julietk From: julietk Date: July 19th, 2004 06:06 am (UTC) (Link)
Um. I don't think I agree with the idea of "accepting people as they are" as applied to brokenness. I'm rather in favour of brokenness being fixed, or attempting at least to be fixed, or something like that.

Sometimes, of course, being unhappy is just something that has to be worked through over time (the obvious one here being grieving over the death of a loved one - there's things you can do to help yourself feel better, but mostly it'll just take time). But that's certainly not always the case. I do try to help people fix themselves, when they want to; I have no idea whether I necessarily *do* help, mind.

And yes, supporting your friends is important, but IMO supporting them through trying to help them get *better* is most important. And I certainly don't buy "I'm broken, so everyone must move the world around me & I expect nothing else".

Anyway. You made me happy by giving me books on Saturday! Yay books. Am sorry we didn't get to talk more; I kind of got caught by the sofa/knitting state and stopped moving, other than around the fingers... Was good to see you, though.
From: angua Date: July 19th, 2004 04:50 am (UTC) (Link)
I've decided on a new approach.

The short version is 'What would the Hardy Boys and Nancy Drew Do?'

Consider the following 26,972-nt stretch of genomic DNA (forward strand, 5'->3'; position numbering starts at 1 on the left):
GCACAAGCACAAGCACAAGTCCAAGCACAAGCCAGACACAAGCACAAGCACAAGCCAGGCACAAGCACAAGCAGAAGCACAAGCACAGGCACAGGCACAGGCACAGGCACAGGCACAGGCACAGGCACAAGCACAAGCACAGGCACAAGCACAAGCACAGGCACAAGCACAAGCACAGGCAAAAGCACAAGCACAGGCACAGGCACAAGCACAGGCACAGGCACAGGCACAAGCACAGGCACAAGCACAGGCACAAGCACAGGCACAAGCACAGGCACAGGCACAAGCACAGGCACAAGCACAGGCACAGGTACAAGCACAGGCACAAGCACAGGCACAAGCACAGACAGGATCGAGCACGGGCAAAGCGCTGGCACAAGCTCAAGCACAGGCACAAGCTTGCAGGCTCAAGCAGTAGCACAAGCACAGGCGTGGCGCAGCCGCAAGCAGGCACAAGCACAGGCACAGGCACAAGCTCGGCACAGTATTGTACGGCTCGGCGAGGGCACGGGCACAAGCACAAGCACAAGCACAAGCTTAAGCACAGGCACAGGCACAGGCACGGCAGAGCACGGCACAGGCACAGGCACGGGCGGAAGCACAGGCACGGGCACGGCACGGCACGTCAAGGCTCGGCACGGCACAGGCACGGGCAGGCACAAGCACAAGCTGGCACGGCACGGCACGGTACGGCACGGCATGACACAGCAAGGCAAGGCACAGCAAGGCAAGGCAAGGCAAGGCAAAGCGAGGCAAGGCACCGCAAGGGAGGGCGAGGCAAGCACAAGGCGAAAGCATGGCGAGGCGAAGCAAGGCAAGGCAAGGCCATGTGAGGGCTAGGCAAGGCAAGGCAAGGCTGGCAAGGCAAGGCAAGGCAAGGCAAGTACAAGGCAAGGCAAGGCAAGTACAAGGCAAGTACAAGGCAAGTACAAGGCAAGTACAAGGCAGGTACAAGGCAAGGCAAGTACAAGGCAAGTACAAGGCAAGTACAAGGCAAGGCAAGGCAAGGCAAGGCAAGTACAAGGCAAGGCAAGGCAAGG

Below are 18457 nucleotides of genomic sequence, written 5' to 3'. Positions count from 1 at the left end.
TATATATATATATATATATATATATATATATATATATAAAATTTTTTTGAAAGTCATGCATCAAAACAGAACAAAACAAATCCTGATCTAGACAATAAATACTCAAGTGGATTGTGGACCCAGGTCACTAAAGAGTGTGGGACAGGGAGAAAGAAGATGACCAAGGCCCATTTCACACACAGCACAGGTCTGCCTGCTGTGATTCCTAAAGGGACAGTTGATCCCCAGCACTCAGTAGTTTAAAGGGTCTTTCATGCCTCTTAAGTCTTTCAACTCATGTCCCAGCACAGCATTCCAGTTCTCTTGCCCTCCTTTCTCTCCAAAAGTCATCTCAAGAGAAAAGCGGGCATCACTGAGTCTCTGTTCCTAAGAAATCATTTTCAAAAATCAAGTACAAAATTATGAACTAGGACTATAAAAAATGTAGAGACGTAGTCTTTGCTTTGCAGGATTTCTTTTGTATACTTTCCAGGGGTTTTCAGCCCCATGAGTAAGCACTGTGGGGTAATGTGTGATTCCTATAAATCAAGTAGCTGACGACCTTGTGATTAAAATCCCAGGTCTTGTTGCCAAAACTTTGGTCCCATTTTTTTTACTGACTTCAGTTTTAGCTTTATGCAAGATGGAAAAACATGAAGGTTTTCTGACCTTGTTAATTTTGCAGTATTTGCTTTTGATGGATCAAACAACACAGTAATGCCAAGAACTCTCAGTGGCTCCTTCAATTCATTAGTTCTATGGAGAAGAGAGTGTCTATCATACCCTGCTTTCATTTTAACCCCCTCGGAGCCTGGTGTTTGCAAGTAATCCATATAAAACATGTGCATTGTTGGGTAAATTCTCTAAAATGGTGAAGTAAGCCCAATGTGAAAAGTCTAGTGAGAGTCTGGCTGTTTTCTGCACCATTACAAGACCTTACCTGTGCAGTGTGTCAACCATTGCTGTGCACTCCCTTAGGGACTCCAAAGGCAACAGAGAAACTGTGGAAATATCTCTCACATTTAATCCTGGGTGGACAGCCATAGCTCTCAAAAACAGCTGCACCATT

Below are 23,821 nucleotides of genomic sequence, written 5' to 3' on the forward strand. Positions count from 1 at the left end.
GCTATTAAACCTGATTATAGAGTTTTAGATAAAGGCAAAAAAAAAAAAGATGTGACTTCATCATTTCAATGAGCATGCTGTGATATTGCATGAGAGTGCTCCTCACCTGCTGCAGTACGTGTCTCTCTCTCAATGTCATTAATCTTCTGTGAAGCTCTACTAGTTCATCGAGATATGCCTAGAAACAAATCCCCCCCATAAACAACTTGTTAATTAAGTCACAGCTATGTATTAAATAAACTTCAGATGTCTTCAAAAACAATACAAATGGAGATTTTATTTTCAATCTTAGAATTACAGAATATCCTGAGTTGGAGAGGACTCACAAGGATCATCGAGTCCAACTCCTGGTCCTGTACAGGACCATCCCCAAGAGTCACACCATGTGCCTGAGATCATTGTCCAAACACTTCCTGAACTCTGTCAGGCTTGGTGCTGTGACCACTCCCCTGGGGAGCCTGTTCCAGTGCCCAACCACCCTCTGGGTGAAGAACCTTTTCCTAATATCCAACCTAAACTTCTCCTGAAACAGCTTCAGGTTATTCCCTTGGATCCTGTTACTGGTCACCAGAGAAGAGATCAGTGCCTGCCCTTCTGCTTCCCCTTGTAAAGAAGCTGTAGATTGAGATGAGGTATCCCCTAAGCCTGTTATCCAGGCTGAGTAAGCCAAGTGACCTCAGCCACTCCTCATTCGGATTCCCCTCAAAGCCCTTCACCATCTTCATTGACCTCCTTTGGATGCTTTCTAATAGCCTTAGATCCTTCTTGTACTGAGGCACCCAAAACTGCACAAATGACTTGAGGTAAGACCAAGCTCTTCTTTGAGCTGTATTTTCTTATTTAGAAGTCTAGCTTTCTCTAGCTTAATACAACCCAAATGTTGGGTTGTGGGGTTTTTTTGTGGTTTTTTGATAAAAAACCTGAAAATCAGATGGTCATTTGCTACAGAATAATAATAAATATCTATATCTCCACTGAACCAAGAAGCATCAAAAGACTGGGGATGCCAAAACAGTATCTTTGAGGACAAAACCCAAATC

I have thus decided to become a detective and go and solve international crimes.

Which one of the Hardy boys would you like to be?
burkesworks From: burkesworks Date: July 19th, 2004 08:55 am (UTC) (Link)
> Which one of the Hardy boys would you like to be?

Thomas, of course. He may have been a bit of a miserable old bugger, but he could write very well. I don't quite have the build or the comic timing to be Oliver.
vinaigrettegirl From: vinaigrettegirl Date: July 19th, 2004 04:57 am (UTC) (Link)
Respect of intelligent people: check
Appreciation of honest critics: check
Appreciating beauty: check
Finding the best in others [at least some of the time, it is a challenge]: check

The other items in Emerson's list are outwith my competency to comment upon.

Seeing the best in others is your thing. Their happiness, though, is another matter entirely, and doesn't diminish the goodness qua goodness your action contains.